2021 in Review: Highlights From

If this year taught us anything, it's this: A dire need remains for fact-based, explanatory journalism.

Published Dec 15, 2021

 (Angie Wimberly)
Image Via Angie Wimberly

This was supposed to be the year of defining a “new normal” — and, in our opinion, maybe even having a re-do.

No such luck. First, we saw a massive misinformation campaign to try to overturn the results of the 2020 presidential election. Never before had we battled such a well-funded effort to try to erode Americans’ trust in the democratic process, nor had we seen so many extreme ideas go mainstream from fringe political groups. Heading into the year, we had a sophisticated operation to closely monitor obscure corners of the internet where voter-fraud conspiracies originated.

Yet nothing could have prepared us for Jan. 6, 2021. From cell phone footage supposedly showing Capitol police helping Trump supporters breach the federal building to the former president's comments and whereabouts during the attack, our newsroom scrambled to sort fact from fiction in real time — and in the months after the historic day.

That was all aside from Joe Biden's presidential inauguration, an effort by Democrats to impeach Trump (again), an ongoing civil rights movement to call attention to police brutality, and scaremongering rumors about the effects of COVID-19 vaccinations. Pseudoscientific arguments circulated widely to discredit scientists’ work to develop what remains the leading solution to the pandemic, and we were inundated with readers' questions about how the inoculations actually impact humans' immune systems.

Then, over the summer, we met the COVID-19 variant delta. She seems to be sticking around with company (omicron).

No matter the topic at the center of our reporting in 2021, however, we filled a dire need for tools to help grow people's media literacy. Behind every Snopes rating is fact-based, explanatory journalism that relies on thoroughly vetted sources and context that other media outlets may omit.

We thank you for your support, and we look forward to more debunking in 2022 — maybe, just maybe, it’ll be a bit more “normal” than the last.

'COVID', 'Biden' & 'Ivermectin' Among Top Search Terms

Snopes readers have a nose for news — and an unquenchable thirst for getting to the bottom of misinformation on the internet. In 2021, readers searched nearly 8 million unique terms on the Snopes website, the leading among them being some iteration of “COVID-19” and some form of related “vaccines,” followed by “Biden,” “Fauci,” and “Trump.”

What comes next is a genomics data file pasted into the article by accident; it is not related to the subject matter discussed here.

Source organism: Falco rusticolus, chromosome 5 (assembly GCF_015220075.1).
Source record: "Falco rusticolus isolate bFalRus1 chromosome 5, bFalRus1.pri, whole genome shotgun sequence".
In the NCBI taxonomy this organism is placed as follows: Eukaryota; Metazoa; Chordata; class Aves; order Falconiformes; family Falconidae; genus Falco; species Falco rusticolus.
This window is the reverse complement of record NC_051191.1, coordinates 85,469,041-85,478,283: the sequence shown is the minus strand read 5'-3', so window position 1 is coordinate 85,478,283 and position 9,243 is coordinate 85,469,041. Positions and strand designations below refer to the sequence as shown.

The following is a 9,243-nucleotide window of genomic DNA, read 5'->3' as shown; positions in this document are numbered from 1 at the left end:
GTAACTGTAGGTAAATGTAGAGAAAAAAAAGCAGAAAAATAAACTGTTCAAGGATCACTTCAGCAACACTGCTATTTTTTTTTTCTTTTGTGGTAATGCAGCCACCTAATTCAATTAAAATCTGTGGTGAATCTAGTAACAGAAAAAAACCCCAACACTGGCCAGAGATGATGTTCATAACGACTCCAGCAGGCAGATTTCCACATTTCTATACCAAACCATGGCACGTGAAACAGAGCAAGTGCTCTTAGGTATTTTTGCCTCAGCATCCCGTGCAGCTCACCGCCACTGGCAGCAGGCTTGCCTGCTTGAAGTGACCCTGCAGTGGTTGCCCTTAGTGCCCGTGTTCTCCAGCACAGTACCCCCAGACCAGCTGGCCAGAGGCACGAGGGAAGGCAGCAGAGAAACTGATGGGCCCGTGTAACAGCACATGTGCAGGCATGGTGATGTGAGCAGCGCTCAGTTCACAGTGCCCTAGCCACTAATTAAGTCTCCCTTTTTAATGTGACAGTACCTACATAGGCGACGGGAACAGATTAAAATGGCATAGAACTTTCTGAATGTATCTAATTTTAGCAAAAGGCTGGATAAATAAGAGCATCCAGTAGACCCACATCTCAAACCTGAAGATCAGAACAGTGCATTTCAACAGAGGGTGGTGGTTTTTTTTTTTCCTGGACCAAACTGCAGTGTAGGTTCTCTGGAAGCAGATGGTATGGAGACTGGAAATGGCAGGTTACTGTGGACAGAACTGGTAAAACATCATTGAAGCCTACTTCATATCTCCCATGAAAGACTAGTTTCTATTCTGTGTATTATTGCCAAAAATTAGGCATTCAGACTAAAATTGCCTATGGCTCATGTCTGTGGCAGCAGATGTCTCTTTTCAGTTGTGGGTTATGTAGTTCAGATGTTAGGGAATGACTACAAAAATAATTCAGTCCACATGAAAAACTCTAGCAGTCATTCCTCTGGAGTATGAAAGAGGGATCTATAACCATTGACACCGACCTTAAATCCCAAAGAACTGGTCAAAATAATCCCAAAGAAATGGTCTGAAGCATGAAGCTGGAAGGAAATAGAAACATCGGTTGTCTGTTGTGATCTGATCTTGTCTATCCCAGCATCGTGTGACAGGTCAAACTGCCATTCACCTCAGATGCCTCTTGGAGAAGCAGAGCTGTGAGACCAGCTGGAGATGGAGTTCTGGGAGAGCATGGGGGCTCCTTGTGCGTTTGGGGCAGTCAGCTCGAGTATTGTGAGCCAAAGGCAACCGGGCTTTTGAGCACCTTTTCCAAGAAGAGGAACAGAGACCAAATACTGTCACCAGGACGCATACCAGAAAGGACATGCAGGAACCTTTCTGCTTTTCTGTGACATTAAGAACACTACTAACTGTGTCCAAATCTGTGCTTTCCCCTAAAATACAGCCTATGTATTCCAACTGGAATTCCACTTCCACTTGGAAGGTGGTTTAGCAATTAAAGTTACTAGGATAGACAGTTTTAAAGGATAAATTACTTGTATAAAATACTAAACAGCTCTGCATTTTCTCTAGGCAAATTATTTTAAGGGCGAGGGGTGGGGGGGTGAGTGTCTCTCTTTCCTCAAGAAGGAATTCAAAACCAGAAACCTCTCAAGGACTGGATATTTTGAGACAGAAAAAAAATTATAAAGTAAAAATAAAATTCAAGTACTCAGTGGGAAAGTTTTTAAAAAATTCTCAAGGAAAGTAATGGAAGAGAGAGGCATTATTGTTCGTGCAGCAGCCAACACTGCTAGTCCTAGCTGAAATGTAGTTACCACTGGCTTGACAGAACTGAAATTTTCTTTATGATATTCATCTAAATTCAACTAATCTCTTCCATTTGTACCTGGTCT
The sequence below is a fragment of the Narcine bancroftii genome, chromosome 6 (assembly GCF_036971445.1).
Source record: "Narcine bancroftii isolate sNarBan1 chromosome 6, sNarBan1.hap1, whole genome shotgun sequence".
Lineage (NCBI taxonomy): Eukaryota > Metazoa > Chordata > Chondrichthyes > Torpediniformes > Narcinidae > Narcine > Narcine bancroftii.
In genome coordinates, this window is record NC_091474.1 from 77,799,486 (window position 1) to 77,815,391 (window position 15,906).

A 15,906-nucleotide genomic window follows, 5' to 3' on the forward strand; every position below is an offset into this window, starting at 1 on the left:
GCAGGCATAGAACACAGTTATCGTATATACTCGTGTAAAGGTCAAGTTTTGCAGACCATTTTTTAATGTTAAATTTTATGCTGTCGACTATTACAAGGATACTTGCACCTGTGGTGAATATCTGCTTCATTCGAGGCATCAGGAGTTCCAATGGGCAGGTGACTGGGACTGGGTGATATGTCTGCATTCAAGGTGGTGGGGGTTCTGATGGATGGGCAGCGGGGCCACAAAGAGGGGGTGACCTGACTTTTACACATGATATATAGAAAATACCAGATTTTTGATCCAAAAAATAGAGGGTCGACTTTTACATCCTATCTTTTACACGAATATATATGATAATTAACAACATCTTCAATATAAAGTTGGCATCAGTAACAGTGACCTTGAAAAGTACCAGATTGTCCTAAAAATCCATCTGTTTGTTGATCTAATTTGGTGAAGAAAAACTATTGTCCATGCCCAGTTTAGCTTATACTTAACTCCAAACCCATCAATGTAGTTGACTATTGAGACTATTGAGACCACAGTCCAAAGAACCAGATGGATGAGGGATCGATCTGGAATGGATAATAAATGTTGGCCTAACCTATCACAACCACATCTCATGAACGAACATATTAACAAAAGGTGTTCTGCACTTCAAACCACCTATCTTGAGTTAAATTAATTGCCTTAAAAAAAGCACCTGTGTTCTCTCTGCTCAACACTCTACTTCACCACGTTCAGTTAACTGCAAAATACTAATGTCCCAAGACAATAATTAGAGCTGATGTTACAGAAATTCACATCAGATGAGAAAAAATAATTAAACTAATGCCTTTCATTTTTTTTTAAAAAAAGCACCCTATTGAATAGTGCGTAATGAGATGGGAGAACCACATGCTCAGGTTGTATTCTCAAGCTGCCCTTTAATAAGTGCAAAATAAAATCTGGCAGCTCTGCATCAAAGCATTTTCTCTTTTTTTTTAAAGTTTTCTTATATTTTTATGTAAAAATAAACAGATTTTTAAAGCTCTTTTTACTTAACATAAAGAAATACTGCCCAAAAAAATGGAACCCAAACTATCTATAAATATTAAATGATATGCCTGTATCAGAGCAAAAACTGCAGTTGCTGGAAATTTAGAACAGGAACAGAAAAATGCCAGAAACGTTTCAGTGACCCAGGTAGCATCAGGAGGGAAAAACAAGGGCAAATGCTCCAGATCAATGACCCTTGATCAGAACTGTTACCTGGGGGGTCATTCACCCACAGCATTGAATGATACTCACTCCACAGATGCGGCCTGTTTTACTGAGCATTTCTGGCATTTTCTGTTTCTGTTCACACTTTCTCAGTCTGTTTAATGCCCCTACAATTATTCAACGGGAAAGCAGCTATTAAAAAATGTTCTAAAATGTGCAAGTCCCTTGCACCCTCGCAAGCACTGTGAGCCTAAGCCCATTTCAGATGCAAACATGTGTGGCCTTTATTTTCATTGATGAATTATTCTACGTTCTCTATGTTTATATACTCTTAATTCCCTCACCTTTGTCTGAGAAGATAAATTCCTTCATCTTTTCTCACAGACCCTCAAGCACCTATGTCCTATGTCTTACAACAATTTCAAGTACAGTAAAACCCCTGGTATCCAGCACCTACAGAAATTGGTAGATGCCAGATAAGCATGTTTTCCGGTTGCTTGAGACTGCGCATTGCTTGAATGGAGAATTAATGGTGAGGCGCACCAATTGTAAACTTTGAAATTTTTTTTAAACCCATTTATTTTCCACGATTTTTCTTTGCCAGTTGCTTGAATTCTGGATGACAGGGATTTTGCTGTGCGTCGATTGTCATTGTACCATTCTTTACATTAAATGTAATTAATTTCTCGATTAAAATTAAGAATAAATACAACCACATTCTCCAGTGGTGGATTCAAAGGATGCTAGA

Snopes' Investigative Reporting

In a year rife with misinformation, the Snopes team went deep to get to the bottom of some of the internet’s most contested content. Among such stories published in 2021 were:

Most Read News Stories of 2021

Ranked by popularity.

  1. Background Check: Investigating George Floyd’s Criminal Record
    The question of past arrests often surfaces among people who want to rationalize police officers' actions when Black men are killed in custody.
  2. What’s True and False About Kyle Rittenhouse’s Alleged Victims
    ​​Fans of the teenager launched an online campaign to smear the reputations of his victims.
  3. Did Bonne Maman Co. Shelter People During the Holocaust?
    As the story went, a woman reportedly told a grocery shopper that she always buys the Bonne Maman brand of preserves because she was a holocaust survivor, and that the founders of the company had protected her family during World War II.
  4. ‘National Rape Day’ Warnings Circulate on TikTok
    Whether you call it a joke, prank, troll campaign or a hoax, there is no "National Rape Day" that provides legal immunity for sexual assault.
  5. Geert Vanden Bossche Stokes Fear of COVID-19 Vaccine To Promote His Own Flawed ‘Solution’
    Anti-vaccine activists are promoting a veterinarian's claim that the only way to prevent a future COVID-19 vaccination-related calamity is through a product he claims to have invented.
  6. Amy Schumer Trucker Photo, Explained